Due to a miscommunication around whether she was taking her birth control pills, Patrick's girlfriend became pregnant. The couple found themselves at a crossroads. "I refused to be a deadbeat dad," Patrick said. "I had recently lost [contact with] my own family over my actions having to do with drugs and shit, and I couldn't let someone else choose that kind of life with me over her family, giving up her livelihood — especially if I was facing 10 years."
They discussed adoption, but eventually settled on terminating the pregnancy. Patrick drove his girlfriend to a clinic in Savannah, Georgia, in 2009, smoking cigarettes most of the way. "Planned Parenthood was just the most sound logistical compromise," he said. "It was very private, hush-hush... and it turned out OK."
Abortion services are just 3% of what Planned Parenthood offers. But people like Patrick will tell you that it is a vital 3% — despite the repeated efforts by some legislators to eliminate it as an option. "I didn't end up getting the 10 years," he told Mic, "but if I had, I could've been raising a kid too."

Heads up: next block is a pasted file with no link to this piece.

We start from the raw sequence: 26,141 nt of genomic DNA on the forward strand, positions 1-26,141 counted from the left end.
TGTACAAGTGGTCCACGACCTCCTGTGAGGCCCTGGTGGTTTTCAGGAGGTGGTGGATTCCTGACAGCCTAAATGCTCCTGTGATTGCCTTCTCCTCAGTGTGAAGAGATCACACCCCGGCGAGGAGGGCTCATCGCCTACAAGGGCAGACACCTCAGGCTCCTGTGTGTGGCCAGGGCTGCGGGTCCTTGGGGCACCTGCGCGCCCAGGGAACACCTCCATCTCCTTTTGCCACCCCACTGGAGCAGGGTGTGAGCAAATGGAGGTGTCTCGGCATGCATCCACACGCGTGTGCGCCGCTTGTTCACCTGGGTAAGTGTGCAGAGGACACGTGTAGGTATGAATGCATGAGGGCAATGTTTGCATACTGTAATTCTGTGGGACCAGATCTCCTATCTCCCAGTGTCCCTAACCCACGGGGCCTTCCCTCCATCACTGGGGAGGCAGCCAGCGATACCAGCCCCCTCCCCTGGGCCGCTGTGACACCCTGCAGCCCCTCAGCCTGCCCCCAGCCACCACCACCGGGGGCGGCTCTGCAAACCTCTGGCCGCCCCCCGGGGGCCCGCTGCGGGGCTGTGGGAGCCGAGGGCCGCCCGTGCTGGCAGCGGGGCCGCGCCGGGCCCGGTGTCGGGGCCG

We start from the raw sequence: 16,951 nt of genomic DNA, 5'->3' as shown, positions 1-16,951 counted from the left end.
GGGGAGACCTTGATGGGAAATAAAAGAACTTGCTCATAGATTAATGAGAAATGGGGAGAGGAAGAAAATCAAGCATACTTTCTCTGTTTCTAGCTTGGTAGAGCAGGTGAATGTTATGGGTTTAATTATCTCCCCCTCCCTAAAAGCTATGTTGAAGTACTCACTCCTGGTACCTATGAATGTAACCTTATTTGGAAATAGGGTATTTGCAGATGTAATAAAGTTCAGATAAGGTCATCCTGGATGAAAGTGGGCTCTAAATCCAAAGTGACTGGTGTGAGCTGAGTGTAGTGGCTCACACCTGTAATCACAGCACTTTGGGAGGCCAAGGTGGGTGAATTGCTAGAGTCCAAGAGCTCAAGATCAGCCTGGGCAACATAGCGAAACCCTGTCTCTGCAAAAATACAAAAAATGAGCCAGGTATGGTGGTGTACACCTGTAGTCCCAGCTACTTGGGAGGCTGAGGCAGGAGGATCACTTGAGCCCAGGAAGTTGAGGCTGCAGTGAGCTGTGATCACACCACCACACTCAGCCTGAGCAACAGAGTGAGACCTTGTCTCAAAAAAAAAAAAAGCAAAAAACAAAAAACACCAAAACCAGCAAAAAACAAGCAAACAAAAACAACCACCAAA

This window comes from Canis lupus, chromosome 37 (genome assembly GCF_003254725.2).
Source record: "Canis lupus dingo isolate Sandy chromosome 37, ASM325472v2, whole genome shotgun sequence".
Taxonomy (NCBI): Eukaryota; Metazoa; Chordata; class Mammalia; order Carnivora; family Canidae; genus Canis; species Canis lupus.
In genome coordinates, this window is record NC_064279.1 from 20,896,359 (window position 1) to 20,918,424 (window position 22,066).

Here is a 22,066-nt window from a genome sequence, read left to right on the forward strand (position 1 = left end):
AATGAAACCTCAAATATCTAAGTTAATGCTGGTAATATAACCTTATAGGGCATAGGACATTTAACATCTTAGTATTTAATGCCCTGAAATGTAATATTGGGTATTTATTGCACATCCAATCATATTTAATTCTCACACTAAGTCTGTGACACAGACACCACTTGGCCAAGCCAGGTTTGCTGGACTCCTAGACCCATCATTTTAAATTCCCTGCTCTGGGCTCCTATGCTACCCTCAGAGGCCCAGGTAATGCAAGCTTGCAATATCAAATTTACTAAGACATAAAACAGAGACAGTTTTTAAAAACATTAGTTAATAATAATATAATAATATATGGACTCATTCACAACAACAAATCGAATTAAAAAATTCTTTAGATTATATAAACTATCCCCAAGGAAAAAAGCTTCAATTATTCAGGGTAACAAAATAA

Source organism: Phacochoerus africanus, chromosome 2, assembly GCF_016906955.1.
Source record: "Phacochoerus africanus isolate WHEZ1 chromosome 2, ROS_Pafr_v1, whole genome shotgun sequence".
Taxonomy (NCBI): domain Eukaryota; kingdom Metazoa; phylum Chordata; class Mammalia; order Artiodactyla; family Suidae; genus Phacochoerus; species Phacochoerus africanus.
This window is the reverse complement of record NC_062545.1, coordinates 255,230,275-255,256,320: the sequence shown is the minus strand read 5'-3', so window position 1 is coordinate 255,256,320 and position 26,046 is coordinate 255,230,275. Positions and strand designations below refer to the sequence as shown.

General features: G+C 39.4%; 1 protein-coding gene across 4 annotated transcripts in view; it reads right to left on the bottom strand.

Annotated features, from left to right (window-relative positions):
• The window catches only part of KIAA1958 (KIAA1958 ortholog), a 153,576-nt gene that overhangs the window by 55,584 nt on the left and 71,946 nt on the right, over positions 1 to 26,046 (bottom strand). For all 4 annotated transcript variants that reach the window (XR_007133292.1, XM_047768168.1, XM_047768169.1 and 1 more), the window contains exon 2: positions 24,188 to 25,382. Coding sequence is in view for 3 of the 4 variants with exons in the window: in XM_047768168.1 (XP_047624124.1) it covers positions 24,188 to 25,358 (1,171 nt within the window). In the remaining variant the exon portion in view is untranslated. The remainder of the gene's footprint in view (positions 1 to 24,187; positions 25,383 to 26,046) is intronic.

A notable pattern persists across the men whom Mic interviewed for this piece: All were critical of efforts to defund Planned Parenthood. While he recognized that most people go to Planned Parenthood seeking preventive care, like a mammogram or STD screening, Chris concluded that "every woman (and man in many cases) deserves accessible reproductive and preventative care no matter the circumstance, and has an inalienable right to this care as a citizen of [this] country."
"It's terrifying," Ethan told Mic. "When I lived in Miami, [Florida,] my roommate was uninsured and the only place she could could go for affordable reproductive health services was [Planned Parenthood] ... For the queer community, especially for vulnerable queer youth, women and low-income communities, I see PP as an organization that provides the most critical access point to connect to sexual and reproductive health services.
"Growing up, I don't know what I would have done without a PP in my community," he added. Ethan is not alone. The question is, will legislators listen?
*Some names have been changed to allow subjects to speak freely on private matters.